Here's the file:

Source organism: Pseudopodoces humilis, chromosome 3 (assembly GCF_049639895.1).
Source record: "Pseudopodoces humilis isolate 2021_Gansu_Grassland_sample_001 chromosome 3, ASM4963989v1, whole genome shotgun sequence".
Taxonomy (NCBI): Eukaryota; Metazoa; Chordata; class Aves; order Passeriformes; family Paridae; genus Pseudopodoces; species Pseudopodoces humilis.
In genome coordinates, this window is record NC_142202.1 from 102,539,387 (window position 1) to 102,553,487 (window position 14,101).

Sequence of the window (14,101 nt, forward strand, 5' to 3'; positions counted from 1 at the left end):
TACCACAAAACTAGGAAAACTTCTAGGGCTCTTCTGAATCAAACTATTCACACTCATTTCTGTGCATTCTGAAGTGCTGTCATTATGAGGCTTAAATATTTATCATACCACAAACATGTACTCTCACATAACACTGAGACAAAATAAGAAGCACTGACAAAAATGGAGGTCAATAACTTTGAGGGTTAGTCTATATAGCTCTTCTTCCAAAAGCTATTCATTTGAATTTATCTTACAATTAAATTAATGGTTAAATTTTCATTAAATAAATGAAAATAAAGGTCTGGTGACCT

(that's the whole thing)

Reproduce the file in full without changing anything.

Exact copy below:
Source organism: Pseudopodoces humilis, chromosome 3 (assembly GCF_049639895.1).
Source record: "Pseudopodoces humilis isolate 2021_Gansu_Grassland_sample_001 chromosome 3, ASM4963989v1, whole genome shotgun sequence".
Taxonomy (NCBI): Eukaryota; Metazoa; Chordata; class Aves; order Passeriformes; family Paridae; genus Pseudopodoces; species Pseudopodoces humilis.
In genome coordinates, this window is record NC_142202.1 from 102,539,387 (window position 1) to 102,553,487 (window position 14,101).

Sequence of the window (14,101 nt, forward strand, 5' to 3'; positions counted from 1 at the left end):
TACCACAAAACTAGGAAAACTTCTAGGGCTCTTCTGAATCAAACTATTCACACTCATTTCTGTGCATTCTGAAGTGCTGTCATTATGAGGCTTAAATATTTATCATACCACAAACATGTACTCTCACATAACACTGAGACAAAATAAGAAGCACTGACAAAAATGGAGGTCAATAACTTTGAGGGTTAGTCTATATAGCTCTTCTTCCAAAAGCTATTCATTTGAATTTATCTTACAATTAAATTAATGGTTAAATTTTCATTAAATAAATGAAAATAAAGGTCTGGTGACCT